For Whom the Bell Tolls


Adventure / Drama / History / Romance / War

Rotten Tomatoes Critics - Certified Fresh 77%
Rotten Tomatoes Audience - Upright 63%
IMDb Rating 7 10 7,503


Downloaded 1,604 times
April 10, 2019



Gary Cooper as Lt. Alan McGregor
Ingrid Bergman as Dr. Constance Petersen
Yakima Canutt as Sam Black
Yvonne De Carlo as Deborah McCoy
720p.BLU 1080p.BLU
998.40 MB
23.976 fps
170 min
P/S N/A / N/A
2.27 GB
23.976 fps
170 min
P/S N/A / N/A

Movie Reviews

Reviewed by Davalon-Davalon 2 / 10 / 10

Not "one of the greats"

I am astonished that anyone could have rated this as a "10." Give me a break! I have not read the book, so perhaps this film does correctly reflect the story that Hemingway wrote. Nonetheless, as a film it is deadly. As others have correctly pointed out, Gary Cooper was wooden throughout. He finally rises to the occasion in the last thirty seconds of the film where he realizes he has the strength to shoot the machine gun at the enemy by thinking of "Maria" (Ingrid Bergman). It's also at this point that the film slips into voice-over mode; it's jarring. Ingrid Bergman was, without a doubt, stunningly beautiful; that could not be argued. I also felt that she was a good actress -- but not necessarily in this film. It isn't her fault; it's what she was given to work with -- a dull, uninspired, script. Let's talk about that script. There were a lot of questions and answers that repeated the questions. There was mundane, banal, dull, laughable. The movie went on endlessly and for what... because Gary had to blow up a bridge at dawn, "Those are orders!" -- and so we, the viewing audience, must also wait until "dawn" while Gary, Ingrid and a band of misfits point fingers at each other, drink wine, eat, and apparently never bathe or take a dump. The only actors that I found to be interesting were Katina Paxinou, who had a sort of ferociousness about her performance (and the Academy awarded her), and Akim Tamiroff, who looked like the original Hobbitt. As the movie wanders around mountains and fights between nationalists and republicans or somebody and somebody, the only thing that seems to be of concern to Ingrid is whether Gary is okay. In fact, that seems to be the only thing that matters to Katina as well. Despite all the talk of liberation and freeing themselves from their oppressors (this was supposedly the Spanish Civil War), all that seemed to matter was whether Ingrid was happy. While I did enjoy looking at Ingrid's pretty face, and Gary's eyes were killer, I could not understand what she saw in him. He was twice her age, if not more, and he kissed with the passion of a sedated goldfish. It's an old film. It's slow. I felt that emotions were manipulated beyond all reason. I just did not enjoy it. So 2 out of 10, 1 for Ingrid's face, 1 for Gary's eyes.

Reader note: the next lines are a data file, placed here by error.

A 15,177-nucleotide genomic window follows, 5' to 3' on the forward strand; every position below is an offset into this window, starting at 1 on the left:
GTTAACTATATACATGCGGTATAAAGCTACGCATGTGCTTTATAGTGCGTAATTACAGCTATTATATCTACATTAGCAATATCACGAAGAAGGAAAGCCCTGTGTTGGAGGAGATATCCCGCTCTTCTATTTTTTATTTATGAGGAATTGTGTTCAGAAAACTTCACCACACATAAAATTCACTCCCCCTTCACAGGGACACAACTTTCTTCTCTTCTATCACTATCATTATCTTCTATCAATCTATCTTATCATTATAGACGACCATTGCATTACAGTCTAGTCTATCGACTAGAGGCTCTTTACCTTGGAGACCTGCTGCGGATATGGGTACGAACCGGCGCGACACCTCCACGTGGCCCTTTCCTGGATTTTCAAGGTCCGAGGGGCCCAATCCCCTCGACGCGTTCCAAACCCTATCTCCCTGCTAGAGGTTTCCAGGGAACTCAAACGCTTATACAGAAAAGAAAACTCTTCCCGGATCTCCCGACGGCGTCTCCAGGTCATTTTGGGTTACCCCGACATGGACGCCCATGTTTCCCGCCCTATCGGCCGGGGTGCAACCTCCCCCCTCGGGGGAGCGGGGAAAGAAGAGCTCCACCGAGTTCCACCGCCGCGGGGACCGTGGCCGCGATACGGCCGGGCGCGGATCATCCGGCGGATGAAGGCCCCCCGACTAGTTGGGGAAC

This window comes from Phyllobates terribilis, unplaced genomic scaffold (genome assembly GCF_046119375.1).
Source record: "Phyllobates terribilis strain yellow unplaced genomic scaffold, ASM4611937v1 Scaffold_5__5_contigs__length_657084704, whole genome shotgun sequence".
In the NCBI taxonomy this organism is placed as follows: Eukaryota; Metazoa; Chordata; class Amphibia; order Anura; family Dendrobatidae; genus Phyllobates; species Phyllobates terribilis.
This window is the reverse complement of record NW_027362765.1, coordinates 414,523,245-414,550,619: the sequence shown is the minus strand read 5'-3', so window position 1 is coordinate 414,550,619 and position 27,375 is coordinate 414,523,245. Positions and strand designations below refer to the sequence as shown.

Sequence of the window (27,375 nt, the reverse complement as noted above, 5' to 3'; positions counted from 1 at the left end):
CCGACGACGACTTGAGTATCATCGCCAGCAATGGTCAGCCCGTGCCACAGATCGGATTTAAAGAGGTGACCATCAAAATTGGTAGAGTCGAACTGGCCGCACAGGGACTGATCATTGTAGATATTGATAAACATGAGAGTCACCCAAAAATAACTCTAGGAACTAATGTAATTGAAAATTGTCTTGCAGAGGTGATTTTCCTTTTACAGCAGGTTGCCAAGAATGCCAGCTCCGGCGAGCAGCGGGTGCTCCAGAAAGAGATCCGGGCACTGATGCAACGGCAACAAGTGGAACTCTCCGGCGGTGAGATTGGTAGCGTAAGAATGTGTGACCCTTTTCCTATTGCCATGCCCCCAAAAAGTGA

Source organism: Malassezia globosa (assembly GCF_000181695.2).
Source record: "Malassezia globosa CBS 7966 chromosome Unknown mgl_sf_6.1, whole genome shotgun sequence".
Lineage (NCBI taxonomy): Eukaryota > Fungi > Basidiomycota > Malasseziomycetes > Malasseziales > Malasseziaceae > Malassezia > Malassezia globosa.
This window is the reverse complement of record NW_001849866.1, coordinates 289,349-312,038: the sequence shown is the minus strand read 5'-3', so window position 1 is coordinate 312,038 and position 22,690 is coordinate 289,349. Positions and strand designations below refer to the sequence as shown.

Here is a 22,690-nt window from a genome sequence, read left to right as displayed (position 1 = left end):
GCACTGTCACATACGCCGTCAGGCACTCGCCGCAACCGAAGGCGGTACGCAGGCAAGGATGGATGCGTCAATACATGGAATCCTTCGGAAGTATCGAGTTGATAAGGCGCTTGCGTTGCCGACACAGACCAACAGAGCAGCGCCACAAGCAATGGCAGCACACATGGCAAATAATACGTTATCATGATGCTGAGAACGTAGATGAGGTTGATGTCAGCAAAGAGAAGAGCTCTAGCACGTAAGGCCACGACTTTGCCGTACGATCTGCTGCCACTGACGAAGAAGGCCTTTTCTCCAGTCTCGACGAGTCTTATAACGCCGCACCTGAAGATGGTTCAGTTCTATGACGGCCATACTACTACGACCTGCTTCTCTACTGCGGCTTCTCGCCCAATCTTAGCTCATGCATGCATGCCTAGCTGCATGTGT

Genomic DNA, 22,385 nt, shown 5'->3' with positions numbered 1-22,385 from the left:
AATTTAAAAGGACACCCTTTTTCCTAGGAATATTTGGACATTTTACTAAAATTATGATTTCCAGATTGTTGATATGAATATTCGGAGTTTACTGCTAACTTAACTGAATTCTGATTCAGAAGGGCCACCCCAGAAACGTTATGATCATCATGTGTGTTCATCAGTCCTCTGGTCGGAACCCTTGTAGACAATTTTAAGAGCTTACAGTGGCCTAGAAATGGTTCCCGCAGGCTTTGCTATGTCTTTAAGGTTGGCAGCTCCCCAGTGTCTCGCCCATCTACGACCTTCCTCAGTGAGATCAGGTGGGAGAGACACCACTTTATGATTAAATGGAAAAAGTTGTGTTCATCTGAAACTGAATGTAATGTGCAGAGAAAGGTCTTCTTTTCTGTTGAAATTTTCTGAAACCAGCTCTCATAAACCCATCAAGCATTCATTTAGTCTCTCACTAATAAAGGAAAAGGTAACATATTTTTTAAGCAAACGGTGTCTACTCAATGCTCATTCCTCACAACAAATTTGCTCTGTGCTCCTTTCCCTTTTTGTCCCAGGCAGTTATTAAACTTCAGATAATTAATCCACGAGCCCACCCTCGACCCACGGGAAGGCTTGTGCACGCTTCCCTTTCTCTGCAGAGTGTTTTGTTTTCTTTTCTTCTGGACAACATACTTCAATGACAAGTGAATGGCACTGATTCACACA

Reviewed by madbeast 5 / 10 / 10

Machismo Escapism

I am no fan of Ernest Hemingway, finding most of his work to be overwritten macho wish fulfillment, so take this with a grain of salt if you're a Poppa addict. But I found the film to be an overlong bore centering around a leaden Gary Cooper (playing the clichéd embodiment of Hollywood's idea of a romantic soldier of fortune) and a ludicrously miscast blonde Swede Ingrid Bergman as a Spanish freedom fighter. Like most of the movie, Bergman is distractingly gorgeous and the filmmakers' choice to shoot it in opulent Technicolor often undercuts the dramatic weight of the story. Far more convincing than the two leads are Katina Paxnou (who richly deserved the Oscar she won) and Akim Tamiroff as characters grounded with human flaws and inconsistencies that make them compelling, as opposed to the stupefyingly boring Cooper and Bergman, whose only interest comes from the undeniable sexual chemistry that they project. It might have been a perfectly unobjectionable little 1940s adventure film were it not for a script that takes two hours and forty-five minutes to tell a story that frankly isn't very interesting to begin with. Things finally do start to rev up in the second half when the handsome and heroic Cooper finally starts to play out the manly mission that threw him in the midst of the freedom fighters to begin with, but up to then I found my patience weighed down by Cooper and Bergman making goo-goo eyes at each other while Paxnou/Tamiroff & Company bicker amongst one another, often using Hemingway's flowery prose for dialogue that is completely out of step with their characters. If you're an advocate of Hemingway's brand of ultra-masculine romanticism you should probably disregard this review. But if you're a more objective viewer, while the film certainly has its positive aspects (usually when Paxnou or Tamiroff is on the screen), be prepared to mouth the word "overrated" after sitting through its lengthy run-time.

Reviewed by grantss 5 / 10 / 10

OK-ish, but not great

Spanish Civil War, 1930s. Richard Jordan, an American, has joined up with the Republican side. He is given the tough assignment of blowing up a vitally important bridge. Things get complicated when he falls in love... Based on the novel by Ernest Hemingway. OK-ish, but not great. Plot drifts, and the movie is overly long. Some decent editing and this could have been an hour shorter and much more coherent. Despite starring greats Gary Cooper and Ingrid Bergman (whose previous film was Casablanca), the performances are unconvincing. Cooper and Bergman don't seem to gel well. The supporting cast are woeful. I haven't read the book, but I am sure it is better than the movie.

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